FLORIDA | Officer never went in to confront gunman
TALLAHASSEE, Fla. (AP) — The armed officer on duty at the Florida school where a shooter killed 17 people never went inside to engage the gunman and has been placed under investigation, police announced today.
The Valentine's Day shooting at Marjory Stoneman Douglas High School by a gunman armed with an AR-15 style assault rifle has reignited national debate over gun laws and school safety, including proposals by President Donald Trump and others to designate more people – including trained teachers – to carry arms on school grounds. Gun-control advocates, meanwhile, have redoubled their push to ban assault rifles.
The school resource officer at the high school took up a position viewing the western entrance of the building that was under attack for more than four minutes, but "he never went in," Broward County Sheriff Scott Israel said at a news conference today. The shooting lasted about six minutes.
The officer, Scot Peterson, was suspended without pay and placed under investigation, then chose to resign, Israel said. When asked what Peterson should have done, Israel said the deputy should have "went in, addressed the killer, killed the killer."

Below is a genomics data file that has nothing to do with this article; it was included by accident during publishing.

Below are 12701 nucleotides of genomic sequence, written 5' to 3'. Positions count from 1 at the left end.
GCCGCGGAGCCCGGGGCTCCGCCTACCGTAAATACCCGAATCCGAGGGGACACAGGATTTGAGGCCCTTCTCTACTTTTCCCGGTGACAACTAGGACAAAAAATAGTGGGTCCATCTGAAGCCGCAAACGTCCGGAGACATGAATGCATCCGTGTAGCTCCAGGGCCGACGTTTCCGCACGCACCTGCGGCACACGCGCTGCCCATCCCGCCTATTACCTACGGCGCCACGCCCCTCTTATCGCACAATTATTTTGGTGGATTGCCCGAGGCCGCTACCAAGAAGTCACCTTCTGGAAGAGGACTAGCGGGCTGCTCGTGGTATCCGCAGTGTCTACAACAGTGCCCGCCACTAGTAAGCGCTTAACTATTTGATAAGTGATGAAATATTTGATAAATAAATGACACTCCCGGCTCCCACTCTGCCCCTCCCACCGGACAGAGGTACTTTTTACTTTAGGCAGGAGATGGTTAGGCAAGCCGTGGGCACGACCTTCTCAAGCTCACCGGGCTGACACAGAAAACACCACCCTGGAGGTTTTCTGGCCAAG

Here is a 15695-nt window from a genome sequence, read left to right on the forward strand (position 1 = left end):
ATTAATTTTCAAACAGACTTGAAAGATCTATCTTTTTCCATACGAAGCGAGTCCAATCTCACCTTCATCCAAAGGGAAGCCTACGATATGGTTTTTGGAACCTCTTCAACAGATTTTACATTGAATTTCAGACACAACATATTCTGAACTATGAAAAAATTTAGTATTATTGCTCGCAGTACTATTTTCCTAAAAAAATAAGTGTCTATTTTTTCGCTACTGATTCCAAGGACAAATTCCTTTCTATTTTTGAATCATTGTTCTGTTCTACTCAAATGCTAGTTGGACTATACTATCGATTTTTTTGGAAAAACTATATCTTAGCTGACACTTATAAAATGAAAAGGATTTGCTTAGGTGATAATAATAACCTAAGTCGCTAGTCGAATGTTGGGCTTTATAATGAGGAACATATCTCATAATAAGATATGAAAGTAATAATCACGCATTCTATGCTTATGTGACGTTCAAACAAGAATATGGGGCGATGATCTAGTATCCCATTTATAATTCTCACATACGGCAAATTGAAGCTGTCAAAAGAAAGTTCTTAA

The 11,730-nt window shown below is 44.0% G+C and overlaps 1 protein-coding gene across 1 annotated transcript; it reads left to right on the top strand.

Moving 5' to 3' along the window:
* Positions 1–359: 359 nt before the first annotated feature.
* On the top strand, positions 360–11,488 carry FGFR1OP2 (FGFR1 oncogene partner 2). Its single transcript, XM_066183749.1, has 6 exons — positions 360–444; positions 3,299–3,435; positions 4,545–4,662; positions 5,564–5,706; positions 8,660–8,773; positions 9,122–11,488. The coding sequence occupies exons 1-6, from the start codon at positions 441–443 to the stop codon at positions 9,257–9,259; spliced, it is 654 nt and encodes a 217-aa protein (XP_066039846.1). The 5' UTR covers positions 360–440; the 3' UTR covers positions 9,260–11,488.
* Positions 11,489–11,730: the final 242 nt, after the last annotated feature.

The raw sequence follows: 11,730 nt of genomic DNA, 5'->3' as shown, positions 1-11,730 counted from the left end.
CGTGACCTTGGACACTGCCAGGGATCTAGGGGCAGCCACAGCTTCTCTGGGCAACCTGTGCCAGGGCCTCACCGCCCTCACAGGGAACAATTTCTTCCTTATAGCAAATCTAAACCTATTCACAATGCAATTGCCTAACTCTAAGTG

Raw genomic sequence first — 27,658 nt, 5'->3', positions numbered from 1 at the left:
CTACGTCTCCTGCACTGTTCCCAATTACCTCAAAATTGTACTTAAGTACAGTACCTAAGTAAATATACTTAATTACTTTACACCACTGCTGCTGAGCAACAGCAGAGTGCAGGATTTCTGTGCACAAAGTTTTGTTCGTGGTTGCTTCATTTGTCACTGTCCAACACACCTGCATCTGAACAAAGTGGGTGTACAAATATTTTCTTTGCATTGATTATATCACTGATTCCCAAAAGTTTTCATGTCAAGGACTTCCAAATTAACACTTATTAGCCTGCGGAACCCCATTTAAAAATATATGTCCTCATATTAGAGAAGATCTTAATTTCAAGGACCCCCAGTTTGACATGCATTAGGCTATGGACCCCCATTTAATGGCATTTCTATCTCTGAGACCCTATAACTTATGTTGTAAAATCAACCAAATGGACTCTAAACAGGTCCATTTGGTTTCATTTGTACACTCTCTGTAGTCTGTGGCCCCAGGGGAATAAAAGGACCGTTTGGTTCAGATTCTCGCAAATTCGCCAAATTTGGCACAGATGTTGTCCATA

The sheriff said he was "devastated, sick to my stomach. There are no words. I mean these families lost their children. I've been to the funerals. I've been to the vigils. There are no words."
The suspect, 19-year-old Nikolas Cruz, has been jailed on 17 counts of murder and has admitted the attack. Defense attorneys, state records and people who knew him indicate he displayed behavioral troubles for years. He owned a collection of weapons.
Politicians under pressure to tighten gun laws in response to the mass shooting floated various plans today.
TALLAHASSEE, Fla. (AP) — Florida authorities are asking the federal government for at least $1 million in emergency grant funds to reimburse state and local agencies for the cost of responding to last week's school shooting.
Petrina Tuttle Herring, a bureau chief over grants for the Florida Department of Law Enforcement, made the request Tuesday in a letter to the U.S. Department of Justice.
Herring wrote that the total cost of the response to the shooting can't yet be determined, but local agencies say they incurred "significant costs." She called the $1 million an initial amount to help cover the personnel costs for investigative, intelligence and custody/supervision work, plus ongoing and capital expenses stemming from the incident.
A lone 19-year-old gunman killed 17 people at Marjory Stoneman Douglas High School in Parkland, Fla., on Feb. 14.